Vendors learn business at Beaverton Night Market
While thousands ate, drank, shopped and watched performers at the first of two Beaverton Night Markets this year, vendors also were busy.
For many of the 50-plus vendors at the July 20 event, they were out not just to sell food and goods at a community festival, but also to raise awareness of their products and develop the skills to run small businesses — either from home, or with luck, their own retail space.
Alexis Ball, the city's manager for equity and inclusion, says one of the longterm goals of the market is to spur diverse entrepreneurs in the community.
Below are stories of two of the vendors. If you missed them or others, there's a second Night Market from 5 to 10 p.m. on Saturday, Aug. 17. All the vendors will return, though the entertainment lineup on two stages will be different.
Ropa Mexicana Monita
What jumps out from the booth run by Melina Monita are the colorful embroidered fabrics, mostly made in Mexico.
Monita said they are fashioned by a women's artisan cooperative based in Puebla, southeast of Mexico City, Mexico's fourth largest city and second largest during the Spanish colonial era.
"We always try to bring things (for sale) directly from Mexico to help them out," Monita said. "We want to bring a bit of Mexican culture to people here and educate them about embroidering different types of clothing worn in different regions of Mexico."
But other women's clothing is fashioned here. Monita showed off a girl's dress sewn by her mother from cambaya fabric, which is used by artisans in Mexico and Central America.
It is the third year she has taken part in Beaverton Night Market. She also has participated at the Cinco de Mayo celebration in Portland and the Latino Cultural Festival in Hillsboro.
"I like that this is in the evening. You don't have to get up so early," she said with a laugh.
Business contact: Facebook.com/ropamexicanamonita, or (517) 410-5307.
Imeme's Homey Bites
Imeme Barkat learned the secrets of baking from her mother, who had a bakery in Constantine, Algeria, known as the city of bridges — a nickname also given to Portland.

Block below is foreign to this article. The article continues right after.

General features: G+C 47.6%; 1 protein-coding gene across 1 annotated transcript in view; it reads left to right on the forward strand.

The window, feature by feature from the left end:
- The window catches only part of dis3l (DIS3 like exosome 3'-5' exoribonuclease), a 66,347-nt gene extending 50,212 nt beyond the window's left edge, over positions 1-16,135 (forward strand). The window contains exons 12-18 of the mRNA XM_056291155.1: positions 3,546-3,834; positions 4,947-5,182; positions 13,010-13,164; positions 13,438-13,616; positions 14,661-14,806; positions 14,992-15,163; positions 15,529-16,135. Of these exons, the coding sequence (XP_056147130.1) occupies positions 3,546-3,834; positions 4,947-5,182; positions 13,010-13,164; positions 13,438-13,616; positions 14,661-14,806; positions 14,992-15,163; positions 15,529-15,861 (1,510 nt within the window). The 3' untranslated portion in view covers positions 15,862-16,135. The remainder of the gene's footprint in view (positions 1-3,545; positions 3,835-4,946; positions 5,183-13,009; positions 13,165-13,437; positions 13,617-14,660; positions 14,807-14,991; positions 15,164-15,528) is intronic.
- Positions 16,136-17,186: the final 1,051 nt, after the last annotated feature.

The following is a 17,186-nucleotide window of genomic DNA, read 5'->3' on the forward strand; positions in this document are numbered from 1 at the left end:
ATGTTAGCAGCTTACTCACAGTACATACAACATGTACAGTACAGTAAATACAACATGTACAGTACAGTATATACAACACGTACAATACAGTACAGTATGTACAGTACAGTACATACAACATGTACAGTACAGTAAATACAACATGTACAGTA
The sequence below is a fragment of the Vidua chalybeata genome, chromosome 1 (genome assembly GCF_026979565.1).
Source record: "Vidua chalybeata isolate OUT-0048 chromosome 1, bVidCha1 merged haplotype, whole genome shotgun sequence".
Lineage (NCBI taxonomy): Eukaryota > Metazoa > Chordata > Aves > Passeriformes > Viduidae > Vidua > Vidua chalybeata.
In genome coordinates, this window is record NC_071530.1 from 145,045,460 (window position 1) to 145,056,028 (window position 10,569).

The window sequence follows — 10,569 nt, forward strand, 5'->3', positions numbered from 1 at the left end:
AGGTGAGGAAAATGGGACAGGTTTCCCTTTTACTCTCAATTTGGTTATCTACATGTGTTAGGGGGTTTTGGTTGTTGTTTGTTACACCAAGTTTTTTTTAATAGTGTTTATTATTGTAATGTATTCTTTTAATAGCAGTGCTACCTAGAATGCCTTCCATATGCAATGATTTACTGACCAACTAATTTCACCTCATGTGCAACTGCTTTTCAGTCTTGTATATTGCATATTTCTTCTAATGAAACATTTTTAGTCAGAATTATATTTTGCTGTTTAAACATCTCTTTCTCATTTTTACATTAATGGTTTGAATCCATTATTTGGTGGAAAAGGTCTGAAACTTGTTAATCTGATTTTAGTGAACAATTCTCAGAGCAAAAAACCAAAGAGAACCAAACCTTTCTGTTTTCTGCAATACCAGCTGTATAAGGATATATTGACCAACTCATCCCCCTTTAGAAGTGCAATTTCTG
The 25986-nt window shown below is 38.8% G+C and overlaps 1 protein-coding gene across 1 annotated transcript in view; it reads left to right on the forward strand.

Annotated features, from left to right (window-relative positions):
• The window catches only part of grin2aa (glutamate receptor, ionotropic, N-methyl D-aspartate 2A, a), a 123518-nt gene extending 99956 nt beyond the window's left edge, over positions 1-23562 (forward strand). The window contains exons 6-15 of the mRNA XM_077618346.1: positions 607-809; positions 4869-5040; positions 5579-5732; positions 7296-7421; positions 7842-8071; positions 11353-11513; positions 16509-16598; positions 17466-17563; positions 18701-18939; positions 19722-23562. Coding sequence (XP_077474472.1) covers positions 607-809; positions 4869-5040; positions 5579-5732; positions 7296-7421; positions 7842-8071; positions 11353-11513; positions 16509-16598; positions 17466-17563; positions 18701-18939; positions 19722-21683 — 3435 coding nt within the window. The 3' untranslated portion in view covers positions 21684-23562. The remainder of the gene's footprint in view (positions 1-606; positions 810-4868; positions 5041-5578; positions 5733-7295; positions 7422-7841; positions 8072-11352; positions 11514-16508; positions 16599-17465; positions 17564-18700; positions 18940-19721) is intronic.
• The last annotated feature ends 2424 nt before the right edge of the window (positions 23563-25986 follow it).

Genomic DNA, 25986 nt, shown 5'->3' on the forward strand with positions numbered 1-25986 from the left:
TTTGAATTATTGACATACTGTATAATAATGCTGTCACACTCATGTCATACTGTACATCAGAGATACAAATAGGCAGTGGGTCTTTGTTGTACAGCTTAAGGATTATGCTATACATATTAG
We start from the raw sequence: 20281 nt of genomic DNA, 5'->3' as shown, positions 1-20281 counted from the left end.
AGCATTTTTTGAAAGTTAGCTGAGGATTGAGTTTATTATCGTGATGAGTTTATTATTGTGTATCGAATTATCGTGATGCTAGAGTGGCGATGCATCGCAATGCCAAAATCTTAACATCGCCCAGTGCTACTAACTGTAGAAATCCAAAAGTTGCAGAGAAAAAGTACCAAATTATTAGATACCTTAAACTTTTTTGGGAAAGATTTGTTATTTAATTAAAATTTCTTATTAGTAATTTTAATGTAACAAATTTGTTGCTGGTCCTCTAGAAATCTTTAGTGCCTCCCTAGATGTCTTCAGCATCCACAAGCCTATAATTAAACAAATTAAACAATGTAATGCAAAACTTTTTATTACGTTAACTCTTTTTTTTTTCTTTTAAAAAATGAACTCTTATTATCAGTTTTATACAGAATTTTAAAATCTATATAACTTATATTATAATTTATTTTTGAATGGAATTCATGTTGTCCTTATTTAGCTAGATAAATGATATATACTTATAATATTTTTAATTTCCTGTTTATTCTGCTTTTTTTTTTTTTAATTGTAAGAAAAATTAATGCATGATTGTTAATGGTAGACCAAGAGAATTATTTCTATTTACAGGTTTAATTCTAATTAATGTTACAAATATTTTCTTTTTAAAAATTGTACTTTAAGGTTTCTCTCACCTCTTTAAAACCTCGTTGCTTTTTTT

She likes to describe her products having "an Algerian touch."
"I really like to bake and share my sweets in the United States," she said. "I have found that many sweets here have so much sugar — they make sweets with so much sugar — that it hides the real taste of other ingredients."
She uses honey, plus flavorings such as orange blossom water and rose water.
Many of her Mediterranean pastries are variations on baklava — with almonds, pistachios or walnuts — but she also has kataif, a miniature pancake, and semolina cakes. The July 20 night market was only half over when she sold out of everything except the semolina cakes.
Baklava and other Mediterranean pastries call for phyllo (or filo) dough, which come in thin unleavened sheets that are brushed with butter or oil, then baked. Barkat says working phyllo dough, also used in Asian spring rolls, requires special skill.
This year is her first at Beaverton Night Market. She also has participated in the Portland Night Market (quarterly) and Snack Fest, Portland International Muslim Cultural Festival, and the Ramadan Arts and Crafts Festival sponsored by the Muslim Educational Trust.
Beaverton Night Market, she said, offers a different opportunity.
"I learned many things from the organizers, who helped me answer some important questions about building my business," she said. "They are helping me grow it, and in the future, I would like to deliver (products) to stores. It is my vision to grow starting from a small business with a good product."
Business contact: Facebook.com/ImemesHomeyBites, or (971) 217-6716.
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